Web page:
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Re: More mathvariants

From: Robert Miner <RobertM@dessci.com>
Date: Tue, 29 Apr 2003 09:58:19 -0500
Message-Id: <200304291458.h3TEwJi07016@wisdom.geomtech.com>
To: S.Pepping@elsevier.nl
CC: www-math@w3.org

Hi Simon,

> The font specification attributes in MathML1 allowed one to specify many
> more fonts than the mathvariant attribute in MathML2. For example, it is now
> not possible to specify italic or bold variants of double struck characters.
> (And if it were possible there would not be corresponding Unicode points.)
> Is this based on the STIX research? Typesetters do have such variations
> available, and I think they use them from time to time. Is there a way to
> specify such variants? mglyph would not be an ideal alternative, because it
> hard codes a specific font.

It was partly on account of STIX, but more directly because of
requests from the W3C style activity.

The design of the mathvariant attribute basically corresponds to the
math alphanumeric characters that STIX requested from Unicode in plane
1.  The idea is that these families of symbols frequently carry
semantic meaning in equations, e.g. fraktur fonts for Lie algebras,
etc. so the specification of these broad categories of fonts was
properly part of the markup.  By contrast, just exactly which fraktur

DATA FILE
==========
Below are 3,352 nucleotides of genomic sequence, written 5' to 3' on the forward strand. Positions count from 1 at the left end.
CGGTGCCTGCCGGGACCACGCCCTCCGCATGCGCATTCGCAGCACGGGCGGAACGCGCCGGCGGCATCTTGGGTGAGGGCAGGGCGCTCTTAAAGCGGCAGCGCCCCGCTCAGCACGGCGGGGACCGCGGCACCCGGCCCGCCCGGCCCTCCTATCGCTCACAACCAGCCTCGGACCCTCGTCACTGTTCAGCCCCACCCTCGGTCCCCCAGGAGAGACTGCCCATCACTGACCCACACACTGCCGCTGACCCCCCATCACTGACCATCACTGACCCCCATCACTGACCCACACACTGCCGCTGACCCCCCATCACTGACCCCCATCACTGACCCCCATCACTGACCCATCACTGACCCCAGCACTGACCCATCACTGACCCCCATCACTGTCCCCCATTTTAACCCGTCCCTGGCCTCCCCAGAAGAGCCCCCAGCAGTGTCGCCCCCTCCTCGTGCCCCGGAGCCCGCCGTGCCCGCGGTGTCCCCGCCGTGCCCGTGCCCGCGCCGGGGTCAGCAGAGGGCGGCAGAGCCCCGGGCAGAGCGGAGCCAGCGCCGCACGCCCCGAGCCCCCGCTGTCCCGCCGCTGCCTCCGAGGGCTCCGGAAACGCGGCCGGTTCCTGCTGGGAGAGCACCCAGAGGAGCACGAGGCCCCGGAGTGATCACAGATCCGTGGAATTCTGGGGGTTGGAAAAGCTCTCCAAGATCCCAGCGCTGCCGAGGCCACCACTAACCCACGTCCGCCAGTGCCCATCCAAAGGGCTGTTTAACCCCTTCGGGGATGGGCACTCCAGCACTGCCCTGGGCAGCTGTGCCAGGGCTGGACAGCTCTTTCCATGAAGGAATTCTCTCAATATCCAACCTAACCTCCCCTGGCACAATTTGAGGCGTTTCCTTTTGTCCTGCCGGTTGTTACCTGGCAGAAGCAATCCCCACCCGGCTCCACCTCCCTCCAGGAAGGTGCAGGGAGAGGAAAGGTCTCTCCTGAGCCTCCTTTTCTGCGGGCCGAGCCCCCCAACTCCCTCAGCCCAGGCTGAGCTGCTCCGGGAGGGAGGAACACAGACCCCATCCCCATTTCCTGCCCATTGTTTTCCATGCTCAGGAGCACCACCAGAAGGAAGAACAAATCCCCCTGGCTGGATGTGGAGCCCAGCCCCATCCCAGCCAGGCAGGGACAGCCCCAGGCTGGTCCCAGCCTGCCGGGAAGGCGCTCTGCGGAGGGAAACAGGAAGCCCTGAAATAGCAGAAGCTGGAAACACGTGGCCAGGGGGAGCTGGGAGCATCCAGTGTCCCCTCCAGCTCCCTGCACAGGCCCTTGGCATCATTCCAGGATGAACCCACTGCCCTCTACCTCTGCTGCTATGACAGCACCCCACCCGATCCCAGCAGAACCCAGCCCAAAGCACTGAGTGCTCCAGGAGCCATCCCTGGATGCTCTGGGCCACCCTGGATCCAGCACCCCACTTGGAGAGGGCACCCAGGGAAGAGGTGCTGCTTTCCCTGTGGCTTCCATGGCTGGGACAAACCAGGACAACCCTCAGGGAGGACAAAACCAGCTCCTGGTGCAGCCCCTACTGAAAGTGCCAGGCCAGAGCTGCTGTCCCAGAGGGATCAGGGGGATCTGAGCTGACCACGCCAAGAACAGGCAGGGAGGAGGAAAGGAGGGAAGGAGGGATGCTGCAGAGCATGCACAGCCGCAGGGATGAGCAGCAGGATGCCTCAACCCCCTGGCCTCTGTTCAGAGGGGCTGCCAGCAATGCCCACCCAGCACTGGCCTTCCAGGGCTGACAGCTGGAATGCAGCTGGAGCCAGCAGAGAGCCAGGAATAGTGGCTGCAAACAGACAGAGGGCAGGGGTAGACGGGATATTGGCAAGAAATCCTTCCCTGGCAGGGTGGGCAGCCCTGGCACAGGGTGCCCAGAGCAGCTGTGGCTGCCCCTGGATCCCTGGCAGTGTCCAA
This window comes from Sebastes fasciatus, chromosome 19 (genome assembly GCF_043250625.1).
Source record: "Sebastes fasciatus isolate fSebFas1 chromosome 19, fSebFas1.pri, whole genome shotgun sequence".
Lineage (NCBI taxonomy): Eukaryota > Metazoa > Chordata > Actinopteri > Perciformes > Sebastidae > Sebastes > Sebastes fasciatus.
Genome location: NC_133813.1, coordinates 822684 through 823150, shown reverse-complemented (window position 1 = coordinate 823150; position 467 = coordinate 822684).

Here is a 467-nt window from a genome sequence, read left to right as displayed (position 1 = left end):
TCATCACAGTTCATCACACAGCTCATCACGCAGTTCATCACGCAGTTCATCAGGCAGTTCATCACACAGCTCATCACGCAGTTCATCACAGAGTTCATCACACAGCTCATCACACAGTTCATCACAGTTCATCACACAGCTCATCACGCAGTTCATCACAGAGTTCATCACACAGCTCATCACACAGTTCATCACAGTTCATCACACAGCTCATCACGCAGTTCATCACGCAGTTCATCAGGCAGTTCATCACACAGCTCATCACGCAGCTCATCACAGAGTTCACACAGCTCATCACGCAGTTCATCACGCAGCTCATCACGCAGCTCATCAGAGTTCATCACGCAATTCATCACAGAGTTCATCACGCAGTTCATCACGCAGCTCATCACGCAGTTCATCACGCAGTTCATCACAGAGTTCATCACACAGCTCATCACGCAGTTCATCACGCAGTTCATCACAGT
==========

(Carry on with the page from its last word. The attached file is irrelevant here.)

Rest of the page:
font a typesetter used was part of the styling, and should thus be
kept separately from the markup.

The W3C style people were very much oriented to the Web browser
environment, of course, and therefore tended to assume the existence
of something like CSS where one could use mathvarient="fraktur" as a
selector for a rule that picked a particular font.  Of course, MathML
is coming to be used much more broadly than that, particularly in
publishing environments such as yours, where there is no CSS.  That is
why the Math WG dug in its heels and refuse to remove the MathML 1
style attributes, and merely deprecated them.  But we more or less
lost the larger battle, and compromised on the mathvariant mechanism,
can be used to specify a font, but only indirectly through CSS, etc.

This discussion appears with a little more detail in section 3.2.2 of
the spec, but you proably already know that.


Dr. Robert Miner                                RobertM@dessci.com
MathML 2.0 Specification Co-editor                    651-223-2883
Design Science, Inc.   "How Science Communicates"   www.dessci.com
Received on Tuesday, 29 April 2003 10:58:32 GMT

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